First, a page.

Photographers love to shoot Independence Day fireworks all across the country. Why shouldn't we? America has 239 years of history in blowing stuff up, so we ought to have some photos of our true national pastime.
Getting Ready for Independence Day Fireworks
The week leading up to Independence Day is rather predictable. Plenty of photography blogs pump out articles with tips and tutorials about shooting fireworks.
I'm not entirely sure if we can trust all of those folks, though. For most of the country, fireworks happen twice per year – New Year's Eve and Independence Day. That doesn't give them a lot of time to become proficient.
There were no fireworks tutorials on my site this year, but I happen to live in a place where there is plenty of opportunity to practice. Walt Disney World shoots of fireworks every night of the year. They even have their own brand of fireworks. Magic Kingdom, Epcot and Disney's Hollywood Studios make every night explode.
You'd think I'd know what to expect in the show, but I don't.
This is the great challenge of photographing Independence Day fireworks. You have to be ready for the big moment before it happens, but you don't know when it's going to happen.
At best, you get a lucky shot. You need to open your shutter before the start of the big scene and keep it open for the rain of pyrotechnic fire, however long that takes. All the while, you're hoping to get a nice exposure without blowing out the scene or underexposing the shot.
In addition to all of that, you really don't even know where those fireworks are going to explode. Sure, you expect to see some explosions over an iconic building, but there's generally more of a wide-angle view that most people don't see.
As luck would have it, our friends Ron and Lenise Zika of Kingdom Camera Rentals invited us over to their suite at Disney's Contemporary Resort to watch the fireworks show. We had a great time visiting with friends and enjoyed two private balconies to setup our tripods to shoot the show.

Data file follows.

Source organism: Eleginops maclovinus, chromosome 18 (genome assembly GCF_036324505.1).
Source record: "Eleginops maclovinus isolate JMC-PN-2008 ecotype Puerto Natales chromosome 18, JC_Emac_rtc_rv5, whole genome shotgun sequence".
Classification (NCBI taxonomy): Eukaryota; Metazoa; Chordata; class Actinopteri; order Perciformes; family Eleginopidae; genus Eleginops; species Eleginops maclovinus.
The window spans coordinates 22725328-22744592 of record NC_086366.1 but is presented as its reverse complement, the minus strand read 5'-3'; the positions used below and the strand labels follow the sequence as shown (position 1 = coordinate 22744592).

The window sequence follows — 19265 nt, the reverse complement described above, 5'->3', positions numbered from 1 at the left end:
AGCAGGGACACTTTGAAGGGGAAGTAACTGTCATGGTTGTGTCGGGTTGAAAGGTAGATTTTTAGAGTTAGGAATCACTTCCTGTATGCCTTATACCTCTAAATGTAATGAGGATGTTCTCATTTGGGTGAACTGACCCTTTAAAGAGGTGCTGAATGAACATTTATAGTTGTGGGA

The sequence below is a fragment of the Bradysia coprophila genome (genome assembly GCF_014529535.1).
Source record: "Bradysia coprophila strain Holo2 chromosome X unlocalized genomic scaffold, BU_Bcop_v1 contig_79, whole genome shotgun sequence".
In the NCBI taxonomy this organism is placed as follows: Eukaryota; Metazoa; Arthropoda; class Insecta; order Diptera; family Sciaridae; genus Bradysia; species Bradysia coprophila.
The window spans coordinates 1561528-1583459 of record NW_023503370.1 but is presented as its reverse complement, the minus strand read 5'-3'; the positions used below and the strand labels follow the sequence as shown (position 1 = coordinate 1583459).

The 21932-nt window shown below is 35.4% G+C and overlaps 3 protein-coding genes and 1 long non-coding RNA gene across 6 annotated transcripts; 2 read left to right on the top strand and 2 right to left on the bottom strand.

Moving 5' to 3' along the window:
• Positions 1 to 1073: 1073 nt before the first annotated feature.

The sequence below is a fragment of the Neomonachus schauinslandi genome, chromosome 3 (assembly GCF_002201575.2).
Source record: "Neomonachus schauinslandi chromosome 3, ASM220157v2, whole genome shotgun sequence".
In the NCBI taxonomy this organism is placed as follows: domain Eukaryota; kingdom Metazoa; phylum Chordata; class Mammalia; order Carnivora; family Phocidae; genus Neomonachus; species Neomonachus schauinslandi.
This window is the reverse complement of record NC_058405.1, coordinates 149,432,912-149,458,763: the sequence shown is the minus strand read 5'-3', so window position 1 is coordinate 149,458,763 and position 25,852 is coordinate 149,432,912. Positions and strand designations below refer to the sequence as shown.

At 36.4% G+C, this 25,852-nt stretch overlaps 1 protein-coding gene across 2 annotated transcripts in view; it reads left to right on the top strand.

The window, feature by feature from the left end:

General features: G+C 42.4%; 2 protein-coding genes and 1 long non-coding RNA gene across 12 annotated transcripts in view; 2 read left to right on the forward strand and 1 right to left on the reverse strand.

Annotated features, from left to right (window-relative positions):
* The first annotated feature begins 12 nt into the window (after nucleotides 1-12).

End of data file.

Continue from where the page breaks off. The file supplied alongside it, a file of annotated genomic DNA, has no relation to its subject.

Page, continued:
Once we arrived, it looked like this:
Nothing but afternoon Florida thunderstorms raining so hard that you could barely see Cinderella Castle. That made scouting for a composition a bit difficult.
Fortunately, summer rain in Florida usually doesn't last very long and we started getting a better view.
Selecting Your Composition For Fireworks
For most of my fireworks shots, my compositions centered on fireworks surrounding an object to anchor the photos in a place.
Didn't matter to me whether I was in front, back or on an angle.
Sometimes I could be just as happy exploring the aftermath of the fireworks when smoke and light collide.
This time, I had a completely new and unexplored opportunity shooting fireworks from Disney's Contemporary Resort. It turns out that the fireworks have a much wider range than you would ever experience while in the park.
It was almost a 180 degree field of view from the Contemporary. On my left, the fireworks started across the Seven Seas Lagoon by the Polynesian and wrapped around to well behind Space Mountain. One person in our group managed to get most of that field of view in one shot while shooting with an 8 mm lens.
I made a different choice, preferring to use my Nikon 24-70mm lens.
While I didn't get the expansive view of all the fireworks, I based my decision on a desire to show something of the place where the fireworks were displayed. When you go really wide angle, you lose details that tell part of the story.
I didn't just want shots of fireworks. I wanted people to know these were photos of fireworks at Walt Disney World's Magic Kingdom.
Neither choice is wrong. It's just a decision to tell the story that you want to tell while realizing that you can't have it all.
Once I made my decision, the rest was rather easy. Just press and hold the shutter while the fireworks went up and release when the sky went dark. Then start all over before the next batch went up.
When shooting fireworks, be prepared to have a lot of crap. In fact, you may not get anything that you want to show to someone else, and that's OK. It's a crap shoot. You aren't in control of the subject, the weather, or possibly even where you stand.
I managed to end up with a shot that made me happy this time around, but the best part was hanging out with my family and friends for a great Independence Day fireworks show.